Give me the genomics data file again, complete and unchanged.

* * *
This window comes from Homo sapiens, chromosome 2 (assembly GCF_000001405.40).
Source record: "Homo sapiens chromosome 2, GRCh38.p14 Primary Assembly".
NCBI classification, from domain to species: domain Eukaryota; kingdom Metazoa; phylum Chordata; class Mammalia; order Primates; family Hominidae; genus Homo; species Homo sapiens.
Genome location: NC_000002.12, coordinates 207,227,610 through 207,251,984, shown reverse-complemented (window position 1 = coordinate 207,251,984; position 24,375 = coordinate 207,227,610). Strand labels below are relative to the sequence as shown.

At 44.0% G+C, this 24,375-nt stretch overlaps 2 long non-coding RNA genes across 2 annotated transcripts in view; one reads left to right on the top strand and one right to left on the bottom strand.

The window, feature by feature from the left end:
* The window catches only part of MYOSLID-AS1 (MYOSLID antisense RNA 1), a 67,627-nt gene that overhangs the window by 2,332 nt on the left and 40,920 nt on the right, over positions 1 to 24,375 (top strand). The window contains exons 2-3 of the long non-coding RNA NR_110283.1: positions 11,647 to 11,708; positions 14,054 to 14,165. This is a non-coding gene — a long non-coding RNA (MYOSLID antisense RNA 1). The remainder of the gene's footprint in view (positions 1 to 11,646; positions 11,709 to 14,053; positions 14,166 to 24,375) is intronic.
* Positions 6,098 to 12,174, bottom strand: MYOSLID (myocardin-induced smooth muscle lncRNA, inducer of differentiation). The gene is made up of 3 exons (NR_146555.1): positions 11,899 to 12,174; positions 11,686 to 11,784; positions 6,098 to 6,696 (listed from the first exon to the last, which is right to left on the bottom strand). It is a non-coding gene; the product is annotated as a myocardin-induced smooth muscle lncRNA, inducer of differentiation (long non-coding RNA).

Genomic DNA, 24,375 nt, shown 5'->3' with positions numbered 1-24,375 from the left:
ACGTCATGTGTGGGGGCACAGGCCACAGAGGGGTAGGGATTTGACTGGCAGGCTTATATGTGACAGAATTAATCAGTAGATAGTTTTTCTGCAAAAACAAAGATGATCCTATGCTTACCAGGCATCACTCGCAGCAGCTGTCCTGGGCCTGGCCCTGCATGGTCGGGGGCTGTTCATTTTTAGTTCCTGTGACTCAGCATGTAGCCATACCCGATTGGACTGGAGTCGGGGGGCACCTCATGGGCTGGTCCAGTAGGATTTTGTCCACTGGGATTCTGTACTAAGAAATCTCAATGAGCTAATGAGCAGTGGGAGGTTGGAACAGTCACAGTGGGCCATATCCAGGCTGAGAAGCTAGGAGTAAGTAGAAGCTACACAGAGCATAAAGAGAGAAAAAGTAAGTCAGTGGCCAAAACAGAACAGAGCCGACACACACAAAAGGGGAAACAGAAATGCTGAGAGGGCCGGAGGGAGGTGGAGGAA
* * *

This window comes from Homo sapiens, chromosome 2 (assembly GCF_000001405.40).
Source record: "Homo sapiens chromosome 2, GRCh38.p14 Primary Assembly".
NCBI classification, from domain to species: domain Eukaryota; kingdom Metazoa; phylum Chordata; class Mammalia; order Primates; family Hominidae; genus Homo; species Homo sapiens.
Genome location: NC_000002.12, coordinates 207,227,610 through 207,251,984, shown reverse-complemented (window position 1 = coordinate 207,251,984; position 24,375 = coordinate 207,227,610). Strand labels below are relative to the sequence as shown.

At 44.0% G+C, this 24,375-nt stretch overlaps 2 long non-coding RNA genes across 2 annotated transcripts in view; one reads left to right on the top strand and one right to left on the bottom strand.

The window, feature by feature from the left end:
* The window catches only part of MYOSLID-AS1 (MYOSLID antisense RNA 1), a 67,627-nt gene that overhangs the window by 2,332 nt on the left and 40,920 nt on the right, over positions 1 to 24,375 (top strand). The window contains exons 2-3 of the long non-coding RNA NR_110283.1: positions 11,647 to 11,708; positions 14,054 to 14,165. This is a non-coding gene — a long non-coding RNA (MYOSLID antisense RNA 1). The remainder of the gene's footprint in view (positions 1 to 11,646; positions 11,709 to 14,053; positions 14,166 to 24,375) is intronic.
* Positions 6,098 to 12,174, bottom strand: MYOSLID (myocardin-induced smooth muscle lncRNA, inducer of differentiation). The gene is made up of 3 exons (NR_146555.1): positions 11,899 to 12,174; positions 11,686 to 11,784; positions 6,098 to 6,696 (listed from the first exon to the last, which is right to left on the bottom strand). It is a non-coding gene; the product is annotated as a myocardin-induced smooth muscle lncRNA, inducer of differentiation (long non-coding RNA).

Genomic DNA, 24,375 nt, shown 5'->3' with positions numbered 1-24,375 from the left:
ACGTCATGTGTGGGGGCACAGGCCACAGAGGGGTAGGGATTTGACTGGCAGGCTTATATGTGACAGAATTAATCAGTAGATAGTTTTTCTGCAAAAACAAAGATGATCCTATGCTTACCAGGCATCACTCGCAGCAGCTGTCCTGGGCCTGGCCCTGCATGGTCGGGGGCTGTTCATTTTTAGTTCCTGTGACTCAGCATGTAGCCATACCCGATTGGACTGGAGTCGGGGGGCACCTCATGGGCTGGTCCAGTAGGATTTTGTCCACTGGGATTCTGTACTAAGAAATCTCAATGAGCTAATGAGCAGTGGGAGGTTGGAACAGTCACAGTGGGCCATATCCAGGCTGAGAAGCTAGGAGTAAGTAGAAGCTACACAGAGCATAAAGAGAGAAAAAGTAAGTCAGTGGCCAAAACAGAACAGAGCCGACACACACAAAAGGGGAAACAGAAATGCTGAGAGGGCCGGAGGGAGGTGGAGGAA